The second scenario, Wild Frontier, saw a dramatic fragmentation of civic life, in which the basis for trust and dialogue had all but disintegrated. Residents retreated, both online and offline, into “bunkers” defined by shared common values and the exclusion of outsiders. This scenario offered a future in which any notion of library neutrality, already questioned in 2021, was long dead and even the American Library Association’s proposed alternative of radical empathy faced the challenges of deep partisanship. It also highlighted vulnerabilities around our dependence on local, county, and state tax income.

The final scenario, Paris on the Schuylkill, imagined a new flowering of civil society. In this world, people pulled together for the sake of their children’s futures. Universal Basic Income and growth in higher education turned Reading into a city of artists and scholars, a sought-after destination for arts and culture. The library of this world was an integral partner with local universities and served as an incubator of the arts and innovation.



Our committee used this work to examine our situation in 2021. What signs were there that any of these scenarios might emerge? If they were coming to pass, what would play out in the immediate future? What other possibilities had this work exposed? How would people in any of these scenarios look back at the choices we make today?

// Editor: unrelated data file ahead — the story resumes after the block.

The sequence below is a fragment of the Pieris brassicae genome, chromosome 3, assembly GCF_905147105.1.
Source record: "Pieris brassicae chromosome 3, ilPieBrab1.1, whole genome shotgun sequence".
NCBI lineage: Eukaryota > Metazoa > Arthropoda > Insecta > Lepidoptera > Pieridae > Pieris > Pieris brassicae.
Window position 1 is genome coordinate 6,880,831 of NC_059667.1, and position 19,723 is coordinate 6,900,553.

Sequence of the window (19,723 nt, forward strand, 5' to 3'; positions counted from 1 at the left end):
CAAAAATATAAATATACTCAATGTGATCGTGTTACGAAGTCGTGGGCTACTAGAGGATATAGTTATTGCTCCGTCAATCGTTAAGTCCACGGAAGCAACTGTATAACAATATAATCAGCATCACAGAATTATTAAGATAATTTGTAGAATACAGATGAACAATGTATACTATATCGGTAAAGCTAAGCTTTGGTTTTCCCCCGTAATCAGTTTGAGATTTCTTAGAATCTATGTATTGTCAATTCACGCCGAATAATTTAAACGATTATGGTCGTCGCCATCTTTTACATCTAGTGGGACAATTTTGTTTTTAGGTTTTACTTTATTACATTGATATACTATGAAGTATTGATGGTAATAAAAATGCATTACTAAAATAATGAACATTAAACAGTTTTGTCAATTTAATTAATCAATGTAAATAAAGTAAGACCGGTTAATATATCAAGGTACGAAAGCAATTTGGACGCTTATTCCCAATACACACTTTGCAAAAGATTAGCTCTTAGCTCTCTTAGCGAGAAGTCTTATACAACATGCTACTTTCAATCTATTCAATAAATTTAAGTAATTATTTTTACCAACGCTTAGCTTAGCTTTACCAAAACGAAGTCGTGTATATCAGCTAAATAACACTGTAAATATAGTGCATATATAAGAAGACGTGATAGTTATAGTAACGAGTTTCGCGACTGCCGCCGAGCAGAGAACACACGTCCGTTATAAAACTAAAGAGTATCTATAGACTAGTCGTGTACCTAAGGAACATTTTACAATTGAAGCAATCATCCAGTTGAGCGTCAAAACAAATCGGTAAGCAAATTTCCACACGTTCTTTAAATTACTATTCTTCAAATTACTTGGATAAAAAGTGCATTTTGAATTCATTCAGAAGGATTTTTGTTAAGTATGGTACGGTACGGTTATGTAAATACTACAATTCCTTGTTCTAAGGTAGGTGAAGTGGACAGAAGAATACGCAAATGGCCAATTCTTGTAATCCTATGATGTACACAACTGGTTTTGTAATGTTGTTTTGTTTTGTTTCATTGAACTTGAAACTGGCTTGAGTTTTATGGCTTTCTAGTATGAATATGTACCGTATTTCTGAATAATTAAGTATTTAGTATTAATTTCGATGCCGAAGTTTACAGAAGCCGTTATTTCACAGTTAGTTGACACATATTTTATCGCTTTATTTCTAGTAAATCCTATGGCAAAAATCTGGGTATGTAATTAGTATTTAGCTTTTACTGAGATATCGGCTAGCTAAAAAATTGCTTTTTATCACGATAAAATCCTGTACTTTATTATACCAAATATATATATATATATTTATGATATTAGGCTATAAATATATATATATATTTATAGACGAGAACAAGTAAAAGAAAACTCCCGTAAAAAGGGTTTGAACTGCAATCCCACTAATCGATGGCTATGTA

Each person on the committee took our work to the community partners we’d identified on the original map for their perspective on Berks County’s future. The process forced us to look up from the day-to-day and question our own assumptions.

With the scenarios finalized, we now needed to work backward from the far future to the concerns of the here-and-now. To do this, we returned to our map of the library’s relationships in 2021. Where, we asked our planning committee, did we need to intervene on this web of connections? Where might we ease off in our efforts? Did the scenarios highlight the need for new partnerships, or changes to existing relationships? We asked team members to consider where the key priorities were: What should we stop, start, and continue doing in order to achieve the impacts we desired?

We gradually moved from the imagined context of the scenarios to the situation we faced in 2021, reflecting on the options we could generate today in the light of those future vantage points, and finally moving to strategy—the decisive choice about the direction Reading Public Library would move in over the next few years.